It’s now April 1, I’m back in Sweden, and, rather than trying to fool you, I’ll tell you the story of my trip to the US. If you have read the previous post, you will know that I recently submitted my PhD thesis. While this does indeed create quite a sense of accomplishment, there are two remaining hurdles to be overcome at that point when doing a doctorate in the US. The first is the doctoral defense, and the second is the revisions to the thesis. A certain amount of suspense derives from the fact that you don’t know much about the extent of the revisions until you get to the defense.
The bed and breakfast
When you live in Stockholm but have to defend your thesis in Boston, there are a few extra practical issues to deal with. When two of your committee members are in England and the American Southwest, there are several more. I had the good fortune that one of these committee members happened to be in Boston for a conference last week, so we scheduled the defense around his visit. However, we then needed to have a video-conferencing link with Liverpool to include my reader in England. As you might imagine, there are several ways in which a video conference can fail to work, so we had to have a backup plan, which involved a “proxy”—someone who could ask Michael’s questions for him should the video link break down.
Setting up for the presentation
I was also lucky in that my first reader, who had to give a big talk that afternoon, had the morning free—making a call to England feasible—and that my committee chair, who commutes from Germany, was in fact in Boston at that time. Oh, and I might add that this was the one week of the spring when the time difference between the US and the UK is only four hours, and not five, due to the US getting all eager about extending Daylight Saving Time (what we call “summer time” over here, much more mellifluously). So we had to be on top of that, too.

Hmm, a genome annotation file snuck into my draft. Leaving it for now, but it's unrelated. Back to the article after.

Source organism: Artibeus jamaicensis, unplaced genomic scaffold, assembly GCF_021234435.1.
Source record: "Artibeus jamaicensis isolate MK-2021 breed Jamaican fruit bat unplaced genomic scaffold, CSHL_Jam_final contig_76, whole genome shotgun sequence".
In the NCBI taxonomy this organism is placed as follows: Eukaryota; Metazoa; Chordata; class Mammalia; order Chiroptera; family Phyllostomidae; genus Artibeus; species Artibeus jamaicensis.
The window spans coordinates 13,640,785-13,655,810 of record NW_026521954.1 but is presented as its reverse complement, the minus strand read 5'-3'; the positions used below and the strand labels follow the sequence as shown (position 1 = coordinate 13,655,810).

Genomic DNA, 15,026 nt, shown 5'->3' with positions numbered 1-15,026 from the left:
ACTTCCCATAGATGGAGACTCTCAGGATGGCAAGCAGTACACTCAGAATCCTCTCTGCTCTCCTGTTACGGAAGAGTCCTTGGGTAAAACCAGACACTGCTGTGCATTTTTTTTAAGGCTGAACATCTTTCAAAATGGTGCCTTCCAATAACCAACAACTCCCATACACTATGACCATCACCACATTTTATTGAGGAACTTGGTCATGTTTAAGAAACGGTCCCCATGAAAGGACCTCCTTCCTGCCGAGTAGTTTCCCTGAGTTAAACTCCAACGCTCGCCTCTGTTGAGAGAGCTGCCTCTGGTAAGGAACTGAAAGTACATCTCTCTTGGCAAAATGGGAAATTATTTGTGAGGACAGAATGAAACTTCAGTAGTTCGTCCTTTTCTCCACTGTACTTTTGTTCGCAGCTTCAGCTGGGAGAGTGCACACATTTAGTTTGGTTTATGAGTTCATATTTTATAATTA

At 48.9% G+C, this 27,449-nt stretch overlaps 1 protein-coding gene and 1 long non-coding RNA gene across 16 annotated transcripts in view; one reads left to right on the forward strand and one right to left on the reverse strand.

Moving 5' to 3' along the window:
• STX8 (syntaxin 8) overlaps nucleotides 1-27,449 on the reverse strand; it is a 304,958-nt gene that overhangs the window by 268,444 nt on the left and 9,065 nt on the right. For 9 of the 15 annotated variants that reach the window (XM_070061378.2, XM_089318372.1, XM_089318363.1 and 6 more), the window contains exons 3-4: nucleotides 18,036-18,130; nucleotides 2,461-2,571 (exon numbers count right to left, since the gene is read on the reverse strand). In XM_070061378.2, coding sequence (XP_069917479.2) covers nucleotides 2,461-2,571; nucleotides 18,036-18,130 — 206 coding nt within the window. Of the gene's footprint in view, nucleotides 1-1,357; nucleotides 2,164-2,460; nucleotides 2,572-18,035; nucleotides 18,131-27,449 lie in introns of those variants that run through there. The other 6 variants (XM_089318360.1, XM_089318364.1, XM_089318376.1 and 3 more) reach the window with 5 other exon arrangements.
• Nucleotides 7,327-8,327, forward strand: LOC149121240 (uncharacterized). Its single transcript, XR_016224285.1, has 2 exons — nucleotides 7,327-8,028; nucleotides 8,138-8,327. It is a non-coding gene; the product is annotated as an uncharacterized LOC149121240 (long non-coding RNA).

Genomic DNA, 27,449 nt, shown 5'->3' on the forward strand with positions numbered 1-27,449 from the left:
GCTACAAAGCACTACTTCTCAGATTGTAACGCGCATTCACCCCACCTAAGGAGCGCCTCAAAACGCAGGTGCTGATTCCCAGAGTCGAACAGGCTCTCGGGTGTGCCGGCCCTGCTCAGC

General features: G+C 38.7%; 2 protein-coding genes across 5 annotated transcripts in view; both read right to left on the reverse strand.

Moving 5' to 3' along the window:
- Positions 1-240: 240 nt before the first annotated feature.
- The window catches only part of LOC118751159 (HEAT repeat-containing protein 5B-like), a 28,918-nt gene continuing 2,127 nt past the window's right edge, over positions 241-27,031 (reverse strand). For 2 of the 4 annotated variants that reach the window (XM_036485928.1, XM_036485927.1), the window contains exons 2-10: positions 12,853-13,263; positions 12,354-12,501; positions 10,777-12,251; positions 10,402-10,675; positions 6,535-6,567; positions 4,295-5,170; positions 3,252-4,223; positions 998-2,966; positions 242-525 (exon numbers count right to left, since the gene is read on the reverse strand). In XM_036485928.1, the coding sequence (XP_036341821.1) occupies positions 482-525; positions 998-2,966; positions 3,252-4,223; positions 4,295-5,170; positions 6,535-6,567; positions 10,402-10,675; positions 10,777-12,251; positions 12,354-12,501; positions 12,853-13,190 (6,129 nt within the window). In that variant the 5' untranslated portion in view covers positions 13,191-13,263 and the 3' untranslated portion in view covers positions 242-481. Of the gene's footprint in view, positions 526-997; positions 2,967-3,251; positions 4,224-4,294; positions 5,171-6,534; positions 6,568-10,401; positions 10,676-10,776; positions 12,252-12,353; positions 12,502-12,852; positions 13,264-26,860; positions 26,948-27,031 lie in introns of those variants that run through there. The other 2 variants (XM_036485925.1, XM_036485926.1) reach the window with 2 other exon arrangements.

Shanley congratulates the new doctor
And so, with all of these details dancing around in my head, I went to Arlanda airport with Annelie last Tuesday to catch a flight to Boston, via Reykjavik. When we got to the ticket counter, we learned that the flight had been delayed—only by an hour, but I was on the alert for bad omens. We asked why the flight was delayed. “Volcanic eruption in Iceland”, came the answer. Volcanoes! Talk about bad omens! But, being essentially a rationalist, I told myself everything was fine and settled down to wait with a book about zombies.
The flights to Reykjavik and to Boston were both delayed but went fine, and we made it to Boston a few hours late. My wonderful mother was there to pick us up and take us to the family home in the country, which was great but meant that we ended up being awake for nearly 24 hours. Exhaustion is not necessarily the best state in which to confront an oral defense.
At the party
The next two days were taken up by practical preparations, such as printing out my thesis and presenting it to M. Khan, the gatekeeper at Boston University who checks the formatting of each thesis in the Graduate School of Arts and Sciences. She is feared by all PhD students as something of a mix of Charon and Cerberus, but in actual fact, I found her quite pleasant. Her job is essentially to make sure that all theses at BU look like they were printed in the 1980s, back when bold type was the big new thing. This is primarily to ensure that the microfilming of the thesis will work properly. Yes, they still microfilm theses in the US, folks. Anyone who tells you that the United States is a technologically advanced country is telling you only part of the story.
Some BU friends
Annelie and I stayed in a bed and breakfast in a charming old brownstone in our old neighborhood the night before the defense. We could have stayed with friends, but I didn’t want to disturb them by getting up at 5 am, which is in fact what I did. The day before the defense had been beautiful, sunny, and warm—around 60° F (15° C)— but on the morning of the defense, it was freezing cold and snowing like crazy. Not wanting to be overly influenced by bad omens, I told myself “Of course, this is the day that Hell freezes over.” It seemed a fitting enough end to my graduate school career, which began during the Taft administration.
Reading notes from friends